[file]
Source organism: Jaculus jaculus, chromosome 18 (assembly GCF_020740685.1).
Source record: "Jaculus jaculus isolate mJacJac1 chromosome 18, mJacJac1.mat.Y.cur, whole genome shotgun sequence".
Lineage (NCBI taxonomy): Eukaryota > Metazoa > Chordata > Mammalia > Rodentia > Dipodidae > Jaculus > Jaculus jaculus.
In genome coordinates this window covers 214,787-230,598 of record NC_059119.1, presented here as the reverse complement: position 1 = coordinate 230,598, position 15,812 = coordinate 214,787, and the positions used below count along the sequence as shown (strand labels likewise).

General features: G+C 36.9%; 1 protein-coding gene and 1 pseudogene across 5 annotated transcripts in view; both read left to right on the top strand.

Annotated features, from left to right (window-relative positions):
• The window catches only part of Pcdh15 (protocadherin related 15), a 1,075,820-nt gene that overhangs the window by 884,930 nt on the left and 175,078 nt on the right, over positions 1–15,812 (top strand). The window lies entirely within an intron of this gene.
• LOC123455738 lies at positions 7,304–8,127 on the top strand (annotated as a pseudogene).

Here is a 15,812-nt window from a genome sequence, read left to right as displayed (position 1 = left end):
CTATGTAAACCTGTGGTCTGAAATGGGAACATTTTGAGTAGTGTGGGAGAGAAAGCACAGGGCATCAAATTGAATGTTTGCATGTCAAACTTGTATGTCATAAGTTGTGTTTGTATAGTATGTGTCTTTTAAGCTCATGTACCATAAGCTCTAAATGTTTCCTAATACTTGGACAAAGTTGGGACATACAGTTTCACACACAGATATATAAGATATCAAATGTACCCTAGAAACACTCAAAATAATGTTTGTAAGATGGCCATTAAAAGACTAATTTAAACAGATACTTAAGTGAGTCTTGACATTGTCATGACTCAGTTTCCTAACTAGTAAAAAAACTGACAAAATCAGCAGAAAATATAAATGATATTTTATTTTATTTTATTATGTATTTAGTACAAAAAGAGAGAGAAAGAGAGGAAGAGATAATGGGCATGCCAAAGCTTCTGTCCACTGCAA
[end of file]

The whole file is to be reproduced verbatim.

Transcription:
Source organism: Jaculus jaculus, chromosome 18 (assembly GCF_020740685.1).
Source record: "Jaculus jaculus isolate mJacJac1 chromosome 18, mJacJac1.mat.Y.cur, whole genome shotgun sequence".
Lineage (NCBI taxonomy): Eukaryota > Metazoa > Chordata > Mammalia > Rodentia > Dipodidae > Jaculus > Jaculus jaculus.
In genome coordinates this window covers 214,787-230,598 of record NC_059119.1, presented here as the reverse complement: position 1 = coordinate 230,598, position 15,812 = coordinate 214,787, and the positions used below count along the sequence as shown (strand labels likewise).

General features: G+C 36.9%; 1 protein-coding gene and 1 pseudogene across 5 annotated transcripts in view; both read left to right on the top strand.

Annotated features, from left to right (window-relative positions):
• The window catches only part of Pcdh15 (protocadherin related 15), a 1,075,820-nt gene that overhangs the window by 884,930 nt on the left and 175,078 nt on the right, over positions 1–15,812 (top strand). The window lies entirely within an intron of this gene.
• LOC123455738 lies at positions 7,304–8,127 on the top strand (annotated as a pseudogene).

Here is a 15,812-nt window from a genome sequence, read left to right as displayed (position 1 = left end):
CTATGTAAACCTGTGGTCTGAAATGGGAACATTTTGAGTAGTGTGGGAGAGAAAGCACAGGGCATCAAATTGAATGTTTGCATGTCAAACTTGTATGTCATAAGTTGTGTTTGTATAGTATGTGTCTTTTAAGCTCATGTACCATAAGCTCTAAATGTTTCCTAATACTTGGACAAAGTTGGGACATACAGTTTCACACACAGATATATAAGATATCAAATGTACCCTAGAAACACTCAAAATAATGTTTGTAAGATGGCCATTAAAAGACTAATTTAAACAGATACTTAAGTGAGTCTTGACATTGTCATGACTCAGTTTCCTAACTAGTAAAAAAACTGACAAAATCAGCAGAAAATATAAATGATATTTTATTTTATTTTATTATGTATTTAGTACAAAAAGAGAGAGAAAGAGAGGAAGAGATAATGGGCATGCCAAAGCTTCTGTCCACTGCAA